HSAs in a Five-Year Healthcare Study


A recent survey looked at a major employer in the United States that used a health plan featuring a high deductible with a health savings account for all workers, and the survey analyzed this employer’s data over the span of five years. The study showed one of the longest periods of observation with a full-replacement CDHP. It was a rare study in its category due to its matched control group.

During the initial year that employees used the HSA plans, their employer’s aggregated spending for health care was lessened by more than $525 per worker. The study shows that there was a significant reduction in spending during the first year of the HSA plan, and this included pharmacy, total claims categories and medical. In addition to this, the impact of the cost savings was higher during the initial year but still remained steady at a slightly lower pace over the following three years.

Total spending was reduced by about 25 percent during the first year for the full-replacement HSA plan. There was a significant reduction during the first year of the plan for each category of health spending. However, the one exception to this rule was spending on hospital stays classified as inpatient care. Spending for laboratory services and for prescription drugs were the two categories with the largest declines. Laboratory services spending decreased by more than 35 percent, and prescription drug spending decreased by more than 30 percent.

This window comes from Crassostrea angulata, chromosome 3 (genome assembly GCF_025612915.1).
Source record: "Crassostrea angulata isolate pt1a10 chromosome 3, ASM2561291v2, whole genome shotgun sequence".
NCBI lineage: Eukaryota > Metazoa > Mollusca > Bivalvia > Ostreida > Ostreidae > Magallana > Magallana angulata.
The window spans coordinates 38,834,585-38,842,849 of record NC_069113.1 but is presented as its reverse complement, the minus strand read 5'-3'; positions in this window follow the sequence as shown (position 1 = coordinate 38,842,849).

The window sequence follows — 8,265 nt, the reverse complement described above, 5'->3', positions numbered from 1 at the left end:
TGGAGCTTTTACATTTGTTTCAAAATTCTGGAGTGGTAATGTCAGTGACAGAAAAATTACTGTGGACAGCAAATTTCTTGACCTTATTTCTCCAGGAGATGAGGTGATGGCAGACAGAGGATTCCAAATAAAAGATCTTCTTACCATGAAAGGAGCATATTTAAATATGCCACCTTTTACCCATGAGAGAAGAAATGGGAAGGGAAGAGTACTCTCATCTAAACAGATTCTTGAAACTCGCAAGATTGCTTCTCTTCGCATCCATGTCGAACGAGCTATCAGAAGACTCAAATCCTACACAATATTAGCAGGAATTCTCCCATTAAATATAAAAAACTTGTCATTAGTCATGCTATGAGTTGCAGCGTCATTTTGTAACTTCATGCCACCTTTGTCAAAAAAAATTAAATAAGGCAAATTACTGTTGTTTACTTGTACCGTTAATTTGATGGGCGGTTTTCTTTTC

When experts looked closely at each component of the spending study separately, they realized that laboratory spending and pharmacy were the two categories that were lower over the span of four years after the adoption of the HSA plan. During the first year of the HSA plan, individuals’ spending reductions for pharmacy items were between 40 percent and 47 percent. This applied to everyone who was not in the highest quintile of spending. The quintile for pre-HSA health spending was examined, and the biggest effects during the first year were seen during quintile three and quintile four. During the first year, the biggest pre-HSA quintile saw reductions that were not sustained. When the fourth year arrived, pharmacy spending was reduced in the HSA plan. However, the third quintile still experienced reduced spending in comparison with the year prior to the adoption of the HSA plan. For answers to any questions or to learn more about how these health savings plans work, call ACBI at 203-259-7580 or visit our websiteby clicking here.


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